Hexaminolevulinate (HAL) is a PpIX precursor used for both clinical PDT and photodetection [12,13]. Our previous study has shown that the cleavage of lamin A/C by caspase-6 activation is responsible for the apoptotic induction by HAL-PDT in human B-cell lymphoma cells [14]. In this report we have studied the roles of both lamin A/C and cytokeratin 18 in the apoptotic induction by HAL-PDT in two human colon carcinoma COLO 205 and HCC2998 cell lines.

Materials and Methods

Chemicals

Hexaminolevulinate (HAL) was kindly provided by Photocure ASA (Oslo, Norway). Stock solution of 12 mM was freshly prepared for each experiment. The pan-caspase inhibitor (InSolutionTM Q-VD-OPh, Non-O-Methylated), caspase-6 inhibitor-I and caspase-3 inhibitor were from Calbiochem® (Madison, WI, USA). The monoclonal mouse anti-human lamin A/C antibody was from Cell Signaling (Beverly, MA); while the monoclonal mouse anti-human cytokeratin 18 antibody (Clone DC 10) was from DakoCytomation, Danmark A/S. Alexa Fluor® 568 anti-mouse donkey secondary antibody was from Molecular Probes. USA. The donkey serum was from AbD SeroTec (Oxford, UK).

Cell culture

Human colon carcinoma cell lines COLO 205 and HCC2998 were sub-cultured in RPMI-1640 medium (PAA Laboratories GmbH, Fisher Scientific, Norway) supplemented 10% fetal bovine serum (FBS) (Saveen & Werner, Oslo, Norway), 100 units/ml penicillin, 100 μg/ ml streptomycin and 1% glutamine (Gibco, Invitrogen, Norway) at 37°C in a 5% CO2 humidified incubator. In all experiments 70-80% of confluent cells were used.

PpIX production induced by HAL

The cells in 3 ml growth medium were seeded in 6-well (10 cm2 in each) plastic tissue-culture plates (Nunc, Denmark) at a cell density of 5×104 cells/cm2 and allowed to attach the substratum at 37°C for 15 h before further treatment. The wells were washed once with RPMI medium without serum and filled with 4 ml of serum-free medium containing HAL at different concentrations (0-100 μM). Serumfree medium was used to avoid PpIX extraction from the cells. After incubation for 4 h at 37°C the HAL-containing medium was removed and the cells were washed three times with ice-cold PBS. Finally, the cells were brought into a solution of 1 N HClO4 in 50% methanol by scraping off the cells from the substratum using a cell scraper (Coster, Cambridge, MA). This solution has been found to monomerize PpIX, so that its concentration can be reliably determined by fluorescent measurements. A Perkin-Elmer LS50B spectrofluorimeter (Norwalk, CT) was used to measure the PpIX content in the cells. The excitation wavelength was set at 405 nm and the emission was measured at 605 nm using a long-pass cut-off filter (530 nm) on the emission side. The fluorescence in each sample was compared with that of a PpIX standard of known concentrations and calculated relative to the protein content in control cells as measured by the Bradford method using the BCA protein assay kit (Pierce Inc., Rockford, IL).

PDT treatment with HAL

COLO 205 and HCC2998 cells (5×105 cells) were seeded in 6-well tissue plates and allowed to attach the substratum for 15 h. The cells were then washed once with serum-free medium before being incubated for 4 h in the dark with serum-free RPMI 1640 medium containing 20 and 5 μM of HAL for the COLO 205 and HCC2998 cell lines, respectively. The cells were then exposed to the light from a bank of four fluorescent tubes (model 3026, Applied Photophysics, London, UK) emitting light mainly around 450 nm. The influence rate of the light reaching the cells was 12 mW/cm2. In the experiments on apoptotic induction the light doses were adjusted to reach a rate of 60-70% cell killing. After irradiation the medium was immediately replaced with HAL-free medium containing 10% FBS. In some experiments the inhibitors (20 μM) of pan-caspase, caspase-3 or caspase-6 were added to the samples after irradiation.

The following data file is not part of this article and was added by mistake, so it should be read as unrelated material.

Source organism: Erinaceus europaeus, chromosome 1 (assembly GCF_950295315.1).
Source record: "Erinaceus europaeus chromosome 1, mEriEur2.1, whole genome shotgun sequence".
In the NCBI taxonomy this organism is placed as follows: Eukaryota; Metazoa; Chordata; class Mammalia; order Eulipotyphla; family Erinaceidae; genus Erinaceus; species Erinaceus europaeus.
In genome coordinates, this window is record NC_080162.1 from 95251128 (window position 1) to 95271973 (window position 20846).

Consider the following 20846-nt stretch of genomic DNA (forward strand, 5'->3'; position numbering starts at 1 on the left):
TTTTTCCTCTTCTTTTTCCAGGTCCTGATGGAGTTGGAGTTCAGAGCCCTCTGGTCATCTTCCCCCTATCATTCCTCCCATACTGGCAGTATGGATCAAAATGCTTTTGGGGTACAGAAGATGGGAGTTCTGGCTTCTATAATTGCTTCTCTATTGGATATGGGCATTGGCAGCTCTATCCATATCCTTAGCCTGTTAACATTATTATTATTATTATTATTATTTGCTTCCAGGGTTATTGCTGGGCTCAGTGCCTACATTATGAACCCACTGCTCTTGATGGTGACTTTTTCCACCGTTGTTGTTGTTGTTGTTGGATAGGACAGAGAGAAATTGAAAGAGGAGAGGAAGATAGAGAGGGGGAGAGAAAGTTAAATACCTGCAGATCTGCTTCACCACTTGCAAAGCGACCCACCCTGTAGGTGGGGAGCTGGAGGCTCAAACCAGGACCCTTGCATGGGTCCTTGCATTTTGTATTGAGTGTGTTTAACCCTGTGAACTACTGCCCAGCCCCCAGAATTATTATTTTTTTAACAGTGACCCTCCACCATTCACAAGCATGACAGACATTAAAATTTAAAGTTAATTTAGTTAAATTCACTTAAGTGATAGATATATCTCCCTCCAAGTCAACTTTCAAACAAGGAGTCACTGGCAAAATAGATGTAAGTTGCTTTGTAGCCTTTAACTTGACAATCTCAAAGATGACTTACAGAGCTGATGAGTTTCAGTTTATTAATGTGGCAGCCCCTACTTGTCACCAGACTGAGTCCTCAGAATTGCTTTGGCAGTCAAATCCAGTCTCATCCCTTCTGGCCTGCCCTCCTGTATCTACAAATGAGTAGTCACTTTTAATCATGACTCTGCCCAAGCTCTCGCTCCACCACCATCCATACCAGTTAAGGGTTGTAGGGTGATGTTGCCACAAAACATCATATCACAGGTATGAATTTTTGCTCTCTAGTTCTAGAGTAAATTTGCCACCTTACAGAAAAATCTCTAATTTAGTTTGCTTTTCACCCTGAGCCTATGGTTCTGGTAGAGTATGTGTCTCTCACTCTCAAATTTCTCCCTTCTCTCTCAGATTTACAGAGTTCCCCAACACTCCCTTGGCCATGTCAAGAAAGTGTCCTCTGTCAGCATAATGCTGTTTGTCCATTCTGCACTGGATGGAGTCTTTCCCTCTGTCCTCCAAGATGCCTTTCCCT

Cell survival

Cell survival was measured by the MTS assay. Immediately after HAL-PDT 1 ml of single-cell suspension was made with a scraper and 100 μl of such cell suspension were added to each well of the 96-well plastic micro plates to incubate for 23 h at

37°C, followed by the addition of 20 μl of the CellTiter 96® Aqueous One Solution Reagent (Promega Corp., Madison, WI) into each well for an additional 1-h incubation. The absorbance at 490 nm was recorded using a 96-well plate reader (Multiskan Ex, Labsystems, Helsinki, Finland).

Assessment of apoptotic cells

Typical nuclear morphology of apoptotic cells such as chromatin condensation, chromatin margination and nuclear fragmentation was assessed by fluorescence microscopy after staining cells with 4 μg/ml Hoechst 33342 (H342) (Sigma, USA) at 37°C for 10 min. The percentage of apoptotic cells was calculated by counting at least 200 cells in each sample and each experiment was always done in triplicate. Such counting followed the apoptotic verification by electron microscopy as described below.

Electron microscopy

Control and PDT-treated cells were washed with phosphate buffered saline (PBS), fixed in 2% glutaraldehyde in 0.1 M cacodylate buffer, postfixed in 2% OsO4 and 1.5% KFeCN, followed by the staining with 1% uranyl acetate. The cells were then dehydrated through a graded ethanol series and embedded in Epon/Araldite mixture. Semithin sections were cut with glass knives, mounted on glass slides and stained with toluidine blue; and observed under a light microscope for the orientation. Ultrathin sections were cut with diamond knives, floated onto a 100-mesh formvar/carbon coated copper grids, stained with lead citrate, and finally examined by transmission electron microscopy (TEM) (JEOL-JEM 1230 at 80 kV). The TEM images were recorded on a digital camera (Morada, Olympus, Tokyo, Japan) and further processed using the Adobe Photoshop software.